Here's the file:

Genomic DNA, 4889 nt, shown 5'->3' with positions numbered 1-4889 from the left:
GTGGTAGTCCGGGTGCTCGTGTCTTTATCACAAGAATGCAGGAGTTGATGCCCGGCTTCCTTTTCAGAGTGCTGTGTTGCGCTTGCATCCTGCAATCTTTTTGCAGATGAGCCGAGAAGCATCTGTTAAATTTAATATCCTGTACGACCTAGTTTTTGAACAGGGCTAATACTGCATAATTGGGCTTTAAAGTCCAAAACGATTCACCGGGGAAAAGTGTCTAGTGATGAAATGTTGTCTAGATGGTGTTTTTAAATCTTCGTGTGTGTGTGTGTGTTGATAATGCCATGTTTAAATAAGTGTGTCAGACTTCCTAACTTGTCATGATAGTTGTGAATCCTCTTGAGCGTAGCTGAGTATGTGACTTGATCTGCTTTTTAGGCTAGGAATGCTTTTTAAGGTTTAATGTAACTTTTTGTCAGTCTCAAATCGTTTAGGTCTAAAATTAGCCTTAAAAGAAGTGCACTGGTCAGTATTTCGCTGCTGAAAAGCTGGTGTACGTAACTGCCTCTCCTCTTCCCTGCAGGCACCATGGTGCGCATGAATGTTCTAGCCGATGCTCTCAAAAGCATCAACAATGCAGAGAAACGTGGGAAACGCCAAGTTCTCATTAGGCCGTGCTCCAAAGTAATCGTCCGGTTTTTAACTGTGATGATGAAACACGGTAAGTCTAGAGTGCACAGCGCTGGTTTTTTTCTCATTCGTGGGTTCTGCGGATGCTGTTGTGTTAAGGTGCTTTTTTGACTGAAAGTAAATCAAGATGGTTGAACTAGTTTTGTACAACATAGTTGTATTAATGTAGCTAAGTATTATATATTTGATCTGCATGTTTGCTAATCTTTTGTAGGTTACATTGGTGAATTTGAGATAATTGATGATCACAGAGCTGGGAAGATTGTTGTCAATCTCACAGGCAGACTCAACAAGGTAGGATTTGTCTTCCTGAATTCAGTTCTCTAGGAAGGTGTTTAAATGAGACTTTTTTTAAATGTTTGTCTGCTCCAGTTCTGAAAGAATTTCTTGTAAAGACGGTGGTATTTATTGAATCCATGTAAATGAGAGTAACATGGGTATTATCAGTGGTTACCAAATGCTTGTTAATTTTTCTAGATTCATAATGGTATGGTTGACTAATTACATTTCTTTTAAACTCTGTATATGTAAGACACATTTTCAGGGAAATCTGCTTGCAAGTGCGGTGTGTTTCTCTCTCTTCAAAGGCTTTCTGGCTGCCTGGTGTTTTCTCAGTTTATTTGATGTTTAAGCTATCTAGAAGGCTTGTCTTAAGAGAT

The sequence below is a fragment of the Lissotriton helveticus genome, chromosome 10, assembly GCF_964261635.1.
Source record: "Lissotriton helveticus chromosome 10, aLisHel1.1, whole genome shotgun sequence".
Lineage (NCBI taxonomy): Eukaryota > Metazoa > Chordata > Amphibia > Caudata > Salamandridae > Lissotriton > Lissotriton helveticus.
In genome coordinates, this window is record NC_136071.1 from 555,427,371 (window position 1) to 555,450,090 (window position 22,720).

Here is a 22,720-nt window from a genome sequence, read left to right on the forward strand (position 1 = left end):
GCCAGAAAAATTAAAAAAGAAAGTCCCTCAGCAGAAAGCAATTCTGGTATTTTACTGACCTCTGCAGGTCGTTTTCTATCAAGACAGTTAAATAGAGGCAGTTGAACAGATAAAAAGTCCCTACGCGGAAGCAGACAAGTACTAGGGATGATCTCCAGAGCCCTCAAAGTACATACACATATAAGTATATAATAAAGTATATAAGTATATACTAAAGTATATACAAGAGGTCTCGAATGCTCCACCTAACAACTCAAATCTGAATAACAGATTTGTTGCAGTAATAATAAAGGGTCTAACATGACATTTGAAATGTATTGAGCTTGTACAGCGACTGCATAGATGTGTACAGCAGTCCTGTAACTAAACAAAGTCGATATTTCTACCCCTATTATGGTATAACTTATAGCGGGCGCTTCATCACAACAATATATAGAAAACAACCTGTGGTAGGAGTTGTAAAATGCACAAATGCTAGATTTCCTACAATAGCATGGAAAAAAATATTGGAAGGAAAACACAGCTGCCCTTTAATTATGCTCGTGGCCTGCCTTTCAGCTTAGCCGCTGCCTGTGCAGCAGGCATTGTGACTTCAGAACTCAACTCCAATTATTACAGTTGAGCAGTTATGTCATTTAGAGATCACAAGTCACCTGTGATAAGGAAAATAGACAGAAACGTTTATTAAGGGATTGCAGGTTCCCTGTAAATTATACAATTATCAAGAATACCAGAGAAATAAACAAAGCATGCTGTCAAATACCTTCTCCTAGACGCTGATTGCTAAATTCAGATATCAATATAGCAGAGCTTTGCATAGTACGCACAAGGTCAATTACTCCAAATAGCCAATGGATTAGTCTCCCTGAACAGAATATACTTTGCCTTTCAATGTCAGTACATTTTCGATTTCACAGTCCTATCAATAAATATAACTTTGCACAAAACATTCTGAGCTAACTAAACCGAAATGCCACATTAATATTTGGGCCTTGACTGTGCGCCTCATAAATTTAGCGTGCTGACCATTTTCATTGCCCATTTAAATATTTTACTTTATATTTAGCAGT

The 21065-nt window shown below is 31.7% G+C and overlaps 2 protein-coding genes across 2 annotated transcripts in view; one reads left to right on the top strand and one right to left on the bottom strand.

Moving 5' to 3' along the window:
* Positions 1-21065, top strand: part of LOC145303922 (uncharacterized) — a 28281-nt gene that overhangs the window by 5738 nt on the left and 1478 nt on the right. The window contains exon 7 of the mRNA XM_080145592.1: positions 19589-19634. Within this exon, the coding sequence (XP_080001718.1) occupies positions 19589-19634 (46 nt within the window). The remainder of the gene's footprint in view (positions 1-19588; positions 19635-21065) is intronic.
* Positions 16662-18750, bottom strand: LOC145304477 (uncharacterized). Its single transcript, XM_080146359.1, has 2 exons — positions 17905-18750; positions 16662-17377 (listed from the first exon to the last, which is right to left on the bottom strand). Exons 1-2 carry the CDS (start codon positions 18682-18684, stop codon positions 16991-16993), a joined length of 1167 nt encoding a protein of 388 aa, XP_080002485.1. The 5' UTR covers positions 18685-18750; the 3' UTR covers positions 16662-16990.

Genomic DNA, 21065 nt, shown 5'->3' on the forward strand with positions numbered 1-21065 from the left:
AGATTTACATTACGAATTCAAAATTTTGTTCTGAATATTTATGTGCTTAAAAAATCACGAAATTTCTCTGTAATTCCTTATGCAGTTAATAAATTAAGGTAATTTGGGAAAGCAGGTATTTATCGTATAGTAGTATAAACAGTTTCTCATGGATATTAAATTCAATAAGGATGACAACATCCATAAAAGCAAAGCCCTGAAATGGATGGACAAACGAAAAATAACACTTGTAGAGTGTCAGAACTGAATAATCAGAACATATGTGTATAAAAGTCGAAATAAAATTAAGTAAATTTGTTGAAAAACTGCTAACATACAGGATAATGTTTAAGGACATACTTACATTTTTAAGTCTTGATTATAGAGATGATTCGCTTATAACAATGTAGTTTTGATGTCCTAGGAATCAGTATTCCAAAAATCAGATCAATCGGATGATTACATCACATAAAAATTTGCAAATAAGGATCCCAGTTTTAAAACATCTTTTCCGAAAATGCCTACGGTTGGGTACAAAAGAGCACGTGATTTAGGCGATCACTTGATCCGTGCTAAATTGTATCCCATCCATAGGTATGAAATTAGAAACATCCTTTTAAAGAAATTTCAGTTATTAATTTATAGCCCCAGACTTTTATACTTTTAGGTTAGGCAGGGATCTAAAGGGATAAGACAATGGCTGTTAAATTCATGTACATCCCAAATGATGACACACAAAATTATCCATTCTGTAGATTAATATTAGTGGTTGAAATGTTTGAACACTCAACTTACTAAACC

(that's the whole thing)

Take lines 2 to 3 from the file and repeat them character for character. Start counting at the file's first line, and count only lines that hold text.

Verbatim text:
GTGGTAGTCCGGGTGCTCGTGTCTTTATCACAAGAATGCAGGAGTTGATGCCCGGCTTCCTTTTCAGAGTGCTGTGTTGCGCTTGCATCCTGCAATCTTTTTGCAGATGAGCCGAGAAGCATCTGTTAAATTTAATATCCTGTACGACCTAGTTTTTGAACAGGGCTAATACTGCATAATTGGGCTTTAAAGTCCAAAACGATTCACCGGGGAAAAGTGTCTAGTGATGAAATGTTGTCTAGATGGTGTTTTTAAATCTTCGTGTGTGTGTGTGTGTTGATAATGCCATGTTTAAATAAGTGTGTCAGACTTCCTAACTTGTCATGATAGTTGTGAATCCTCTTGAGCGTAGCTGAGTATGTGACTTGATCTGCTTTTTAGGCTAGGAATGCTTTTTAAGGTTTAATGTAACTTTTTGTCAGTCTCAAATCGTTTAGGTCTAAAATTAGCCTTAAAAGAAGTGCACTGGTCAGTATTTCGCTGCTGAAAAGCTGGTGTACGTAACTGCCTCTCCTCTTCCCTGCAGGCACCATGGTGCGCATGAATGTTCTAGCCGATGCTCTCAAAAGCATCAACAATGCAGAGAAACGTGGGAAACGCCAAGTTCTCATTAGGCCGTGCTCCAAAGTAATCGTCCGGTTTTTAACTGTGATGATGAAACACGGTAAGTCTAGAGTGCACAGCGCTGGTTTTTTTCTCATTCGTGGGTTCTGCGGATGCTGTTGTGTTAAGGTGCTTTTTTGACTGAAAGTAAATCAAGATGGTTGAACTAGTTTTGTACAACATAGTTGTATTAATGTAGCTAAGTATTATATATTTGATCTGCATGTTTGCTAATCTTTTGTAGGTTACATTGGTGAATTTGAGATAATTGATGATCACAGAGCTGGGAAGATTGTTGTCAATCTCACAGGCAGACTCAACAAGGTAGGATTTGTCTTCCTGAATTCAGTTCTCTAGGAAGGTGTTTAAATGAGACTTTTTTTAAATGTTTGTCTGCTCCAGTTCTGAAAGAATTTCTTGTAAAGACGGTGGTATTTATTGAATCCATGTAAATGAGAGTAACATGGGTATTATCAGTGGTTACCAAATGCTTGTTAATTTTTCTAGATTCATAATGGTATGGTTGACTAATTACATTTCTTTTAAACTCTGTATATGTAAGACACATTTTCAGGGAAATCTGCTTGCAAGTGCGGTGTGTTTCTCTCTCTTCAAAGGCTTTCTGGCTGCCTGGTGTTTTCTCAGTTTATTTGATGTTTAAGCTATCTAGAAGGCTTGTCTTAAGAGAT

The sequence below is a fragment of the Lissotriton helveticus genome, chromosome 10, assembly GCF_964261635.1.